For the most part I agree with Zubrin. There has been too much hype about hydrogen fuel and there are many scientific, engineering, and policy issues that have to be worked out before a hydrogen economy could be implemented. One technology Zubrin ignores, however, is solid-state storage of hydrogen, for example, in the form of metal hydrides. Solid-state storage of hydrogen offers the possibility to solve the issues pertaining to the safe storage and transport of hydrogen fuel.
Of course, the technology is nowhere near adequate. Solid-state storage technologies are currently too slow to recharge, too expensive to produce, and too heavy to transport efficiently. However, these problems are not insurmountable as new research could improve the technologies to the point where they are commercially feasible. Although this is a big if, this is still an area of research which shows promise and deserves the funding its getting.
Hydrogen production, as noted by Zubrin, is the more fatal flaw of a hydrogen economy. However, some promising research is going on in this area, for example, in the biological production of hydrogen and in catalysts which use energy from the sun to produce hydrogen. If these technologies can be developed, they would offer cheap, environmentally-friendly means of producing hydrogen. Again, this is a big if.
So, I wouldn't come to the same conclusion as Zubrin that a hydrogen economy would not work. However, some major scientific breakthroughs are required before hydrogen would become a commercially-feasible and environmentally-helpful fuel. So, we should still be putting some research money into hydrogen technologies, we definitely shouldn't be putting all of our eggs in one basket.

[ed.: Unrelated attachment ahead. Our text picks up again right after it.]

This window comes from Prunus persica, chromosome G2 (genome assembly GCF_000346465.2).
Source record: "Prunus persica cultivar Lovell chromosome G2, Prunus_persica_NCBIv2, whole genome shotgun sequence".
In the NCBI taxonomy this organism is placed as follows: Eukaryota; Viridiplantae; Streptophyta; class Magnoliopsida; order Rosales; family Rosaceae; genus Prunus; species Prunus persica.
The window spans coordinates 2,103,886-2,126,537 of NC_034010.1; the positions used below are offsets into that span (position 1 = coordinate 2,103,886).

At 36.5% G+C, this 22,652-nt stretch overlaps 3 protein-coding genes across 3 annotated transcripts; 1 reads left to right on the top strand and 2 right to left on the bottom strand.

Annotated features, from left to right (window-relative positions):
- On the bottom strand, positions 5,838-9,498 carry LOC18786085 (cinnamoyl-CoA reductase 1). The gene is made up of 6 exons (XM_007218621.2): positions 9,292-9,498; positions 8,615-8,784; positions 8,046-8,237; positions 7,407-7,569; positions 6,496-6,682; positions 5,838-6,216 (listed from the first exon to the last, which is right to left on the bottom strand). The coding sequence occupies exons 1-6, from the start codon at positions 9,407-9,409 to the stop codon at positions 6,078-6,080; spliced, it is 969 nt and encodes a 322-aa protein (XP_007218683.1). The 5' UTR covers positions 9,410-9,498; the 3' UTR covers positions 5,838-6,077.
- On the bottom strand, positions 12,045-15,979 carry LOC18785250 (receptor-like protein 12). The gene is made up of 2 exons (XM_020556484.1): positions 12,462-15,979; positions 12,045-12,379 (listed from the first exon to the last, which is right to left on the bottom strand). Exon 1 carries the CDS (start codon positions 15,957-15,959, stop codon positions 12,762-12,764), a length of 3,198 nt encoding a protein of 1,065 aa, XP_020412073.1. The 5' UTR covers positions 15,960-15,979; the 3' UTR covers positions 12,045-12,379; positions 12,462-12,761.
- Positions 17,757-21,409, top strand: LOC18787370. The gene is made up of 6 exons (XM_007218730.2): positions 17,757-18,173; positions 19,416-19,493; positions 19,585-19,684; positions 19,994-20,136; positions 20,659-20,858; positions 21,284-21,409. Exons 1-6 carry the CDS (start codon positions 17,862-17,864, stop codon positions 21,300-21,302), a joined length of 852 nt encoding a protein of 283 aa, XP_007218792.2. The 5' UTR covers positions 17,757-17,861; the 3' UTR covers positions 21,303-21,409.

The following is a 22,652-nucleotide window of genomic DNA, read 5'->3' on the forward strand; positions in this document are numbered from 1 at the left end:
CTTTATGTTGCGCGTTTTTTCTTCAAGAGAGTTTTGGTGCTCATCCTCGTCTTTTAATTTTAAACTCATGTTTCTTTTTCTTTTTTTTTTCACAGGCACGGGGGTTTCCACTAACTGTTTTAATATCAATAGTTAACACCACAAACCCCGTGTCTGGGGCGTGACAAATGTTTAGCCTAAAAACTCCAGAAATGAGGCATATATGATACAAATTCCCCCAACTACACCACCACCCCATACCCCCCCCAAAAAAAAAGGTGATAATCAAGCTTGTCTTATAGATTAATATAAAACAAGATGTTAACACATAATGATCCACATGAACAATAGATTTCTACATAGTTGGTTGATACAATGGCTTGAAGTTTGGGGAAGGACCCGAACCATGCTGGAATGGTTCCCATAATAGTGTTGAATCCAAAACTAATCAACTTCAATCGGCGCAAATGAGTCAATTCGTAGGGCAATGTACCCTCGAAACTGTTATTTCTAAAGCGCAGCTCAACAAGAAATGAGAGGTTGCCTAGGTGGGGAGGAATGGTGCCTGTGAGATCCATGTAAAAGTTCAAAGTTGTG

On the issue of biofuels, Zubrin is a bit more optimistic than he should be. Currently, it is not clear whether the production of ethanol from corn is economically or environmentally advantageous since the energy needed to grow, transport, ferment, and distill the corn into ethanol may be more than the energy contained in the ethanol. Furthermore, growing corn and refining it into ethanol produces other types of pollution, for example, water pollution due to fertilizer use. On an "ethanol economy" scale, the US would not have enough suitable land to produce enough corn for fuel production while also keeping up with demands for food.
These problems would, however, be overcome by the development of "cellulosic ethanol" technologies, which convert cellulose (IIRC the most common biological material on the planet) into ethanol. Cellulosic ethanol would allow farmers to grow plants which are less expensive and demanding to grow (e.g. switchgrass) as well as obtain a higher yield of ethanol. While promising research is going on in this area, the technology is not near the point where it could be implemented yet. So, like hydrogen, biofuels (ethanol at least) require significant scientific breakthroughs before it can be a viable alternative to gasoline (albeit, cellulosic ethanol is definitely closer to reality than a hydrogen economy).